PERSONAL: Born in Kansas City, MO; daughter of Russell W., Sr. (an attorney) and Joanne (a professor of music) Baker; married Roderick Townley (a writer), February 15, 1986; children: Grace. Ethnicity: "English/Swedish." Education: Purchase College of the State University of New York, B.F.A. (dance).
ADDRESSES: Office—P.O. Box 13302, Shawnee Mission, KS 66282. Agent—Sandy Choron, March Tenth, Inc., 4 Myrtle St., Haworth, NJ 07641. E-mail—[email protected]
CAREER: Poet, author, and freelance writer. Yoganetics, Shawnee Mission, KS, founder and yoga instructor, 1977–.
MEMBER: Academy of American Poets, Poetry Society of America, Society of Children's Book Writers and Illustrators.
AWARDS, HONORS: Hackney National Literary Award in Poetry, 1998; first place, Kansas Voices Prize, 2001; poetry fellow, Kansas Arts Commission, 2002; Presidential Award for Outstanding Achievement, Purchase College, 1977.
Perfectly Normal (poetry), The Smith (New York, NY), 1990.
The Breathing Field (poetry), Little, Brown and Co. (Boston, MA), 2002.
Yoganetics: Be Fit, Healthy, and Relaxed One Breath at a Time, HarperCollins (New York, NY), 2003.
Author of monthly column "Natural Fitness" for Kansas City Wellness, and monthly column "Bodywise" for Kansas City Live; guest columnist for Ingram's and Newsweek. Contributor of several hundred articles, essays, and poems to periodicals, including Cosmopolitan, Parents, Paris Review, Orion, Midwest Quarterly, Piano and Keyboard, Yoga Journal, and Kalliope.
SIDELIGHTS: Wyatt Townley told CA: "Professionally I have straddled two worlds all my life. Besides being a poet who has spent most of her life hunting down words, I am a yoga teacher who trains minds to muscles. It has been a stretch. What does the nonverbal discipline of yoga have to do with the supremely verbal art of poetry?
"Both rely on metaphor. As yogis, our job is to put the body into a poetic state where it can move beyond its imagined limitations. The power of metaphor does this, dissolving boundaries as it describes one thing in terms of another. Simply, the body responds better to imagery than to anatomical directives. Even the names of yoga poses—tree, locust, cat, triangle, cobra—deliver the body somewhere it is not.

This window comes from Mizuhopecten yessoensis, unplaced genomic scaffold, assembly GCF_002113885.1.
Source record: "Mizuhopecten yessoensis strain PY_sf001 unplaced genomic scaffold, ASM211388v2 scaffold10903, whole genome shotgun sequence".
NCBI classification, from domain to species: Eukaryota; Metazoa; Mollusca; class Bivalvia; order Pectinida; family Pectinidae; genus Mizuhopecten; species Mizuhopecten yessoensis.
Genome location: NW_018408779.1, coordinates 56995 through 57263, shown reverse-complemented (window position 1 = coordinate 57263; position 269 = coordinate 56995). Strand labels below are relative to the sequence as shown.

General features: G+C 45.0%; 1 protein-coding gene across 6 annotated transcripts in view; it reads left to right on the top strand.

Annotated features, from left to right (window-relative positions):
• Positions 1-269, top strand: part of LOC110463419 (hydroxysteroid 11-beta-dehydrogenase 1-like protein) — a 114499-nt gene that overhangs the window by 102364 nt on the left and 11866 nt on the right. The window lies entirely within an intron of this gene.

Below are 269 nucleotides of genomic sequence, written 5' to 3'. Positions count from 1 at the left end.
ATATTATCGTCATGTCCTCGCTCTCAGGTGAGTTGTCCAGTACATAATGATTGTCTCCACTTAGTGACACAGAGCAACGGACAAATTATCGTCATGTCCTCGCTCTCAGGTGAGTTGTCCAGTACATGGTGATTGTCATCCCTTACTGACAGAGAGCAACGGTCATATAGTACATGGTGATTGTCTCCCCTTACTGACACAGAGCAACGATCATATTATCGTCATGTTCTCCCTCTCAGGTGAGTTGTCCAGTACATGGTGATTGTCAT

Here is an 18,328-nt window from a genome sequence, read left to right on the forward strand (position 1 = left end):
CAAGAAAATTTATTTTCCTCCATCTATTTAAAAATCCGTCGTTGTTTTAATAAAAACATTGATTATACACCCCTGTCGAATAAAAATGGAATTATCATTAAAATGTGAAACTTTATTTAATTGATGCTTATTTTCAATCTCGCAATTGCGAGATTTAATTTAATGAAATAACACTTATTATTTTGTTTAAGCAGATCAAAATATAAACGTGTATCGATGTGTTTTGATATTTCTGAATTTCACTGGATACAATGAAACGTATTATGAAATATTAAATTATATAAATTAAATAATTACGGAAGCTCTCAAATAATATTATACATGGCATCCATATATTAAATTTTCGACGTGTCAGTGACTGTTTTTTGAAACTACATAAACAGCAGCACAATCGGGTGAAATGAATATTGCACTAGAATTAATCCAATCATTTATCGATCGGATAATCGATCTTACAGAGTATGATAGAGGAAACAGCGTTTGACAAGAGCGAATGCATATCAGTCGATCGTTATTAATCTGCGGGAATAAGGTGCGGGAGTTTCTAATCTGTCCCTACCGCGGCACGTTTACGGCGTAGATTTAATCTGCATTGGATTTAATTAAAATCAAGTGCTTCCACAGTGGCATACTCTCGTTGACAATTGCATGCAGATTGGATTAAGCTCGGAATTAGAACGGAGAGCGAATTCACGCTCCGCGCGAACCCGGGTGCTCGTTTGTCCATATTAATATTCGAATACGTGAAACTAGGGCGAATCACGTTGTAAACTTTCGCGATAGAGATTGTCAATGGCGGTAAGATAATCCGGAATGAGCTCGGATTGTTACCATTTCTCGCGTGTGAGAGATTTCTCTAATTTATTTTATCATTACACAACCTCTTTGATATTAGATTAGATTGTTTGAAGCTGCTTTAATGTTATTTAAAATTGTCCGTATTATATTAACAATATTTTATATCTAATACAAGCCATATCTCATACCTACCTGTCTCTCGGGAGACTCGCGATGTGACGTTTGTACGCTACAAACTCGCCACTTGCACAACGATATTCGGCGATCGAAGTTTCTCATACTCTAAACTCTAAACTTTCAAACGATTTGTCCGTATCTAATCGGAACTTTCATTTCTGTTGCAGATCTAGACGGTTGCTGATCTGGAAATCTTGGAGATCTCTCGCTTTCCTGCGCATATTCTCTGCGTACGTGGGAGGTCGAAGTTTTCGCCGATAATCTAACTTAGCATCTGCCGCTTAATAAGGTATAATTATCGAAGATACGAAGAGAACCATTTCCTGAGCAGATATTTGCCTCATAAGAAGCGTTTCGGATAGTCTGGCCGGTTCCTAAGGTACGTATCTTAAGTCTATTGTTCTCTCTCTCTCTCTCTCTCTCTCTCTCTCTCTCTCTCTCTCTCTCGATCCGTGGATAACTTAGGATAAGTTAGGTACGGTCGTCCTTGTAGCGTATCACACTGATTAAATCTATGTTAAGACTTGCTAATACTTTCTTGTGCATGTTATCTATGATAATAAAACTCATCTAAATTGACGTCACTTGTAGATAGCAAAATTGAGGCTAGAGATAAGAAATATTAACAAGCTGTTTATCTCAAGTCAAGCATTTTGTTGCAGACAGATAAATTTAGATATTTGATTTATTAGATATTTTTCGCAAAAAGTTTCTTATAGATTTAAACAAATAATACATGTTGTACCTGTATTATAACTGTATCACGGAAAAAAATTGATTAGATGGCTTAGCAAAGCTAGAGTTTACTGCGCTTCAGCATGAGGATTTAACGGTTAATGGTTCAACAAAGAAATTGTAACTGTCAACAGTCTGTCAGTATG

"In a way, writing poetry is exactly like studying yoga, a delicate balance of doing and undoing. As a poet, I'm trying to (un)do on the page what I (un)do on the mat. The goal is to disappear into the form, whether corpse pose or Petrarchan sonnet. So the task becomes one of translation, from the nameless to the named, from visceral to verbal. Like a well-executed yoga position, the poem works opposing muscles concurrently: while one muscle group surrenders (the poet's receptivity), the other contracts (the crafter 's proficiency). The simultaneous act of surrender/command places the artist in a disarmed state, yet one of natural balance.
"Ultimately, in both poetry and yoga, we want to be transported, to move and be moved beyond the confines of our little worlds. Really, these arts are forms of transportation. If the poem is worthy, with all its nuts and bolts in place, it can be as powerful as a rocket. But will it fly?
"That will be decided by each reader who rides it. While poetry and yoga are different vehicles, they take us to the same place. We're heading behind the form, behind the scenery, behind the language we've manufactured and manipulated, behind the body we've disciplined and decorated, to a wordless realm we have forgotten to remember, a depth of grace where poetry is yoga and yoga is all. We're heading home."
BIOGRAPHICAL AND CRITICAL SOURCES:
Yoganetics Web site, http://www.yoganetics.com/ (July 28, 2004), "Wyatt Townley."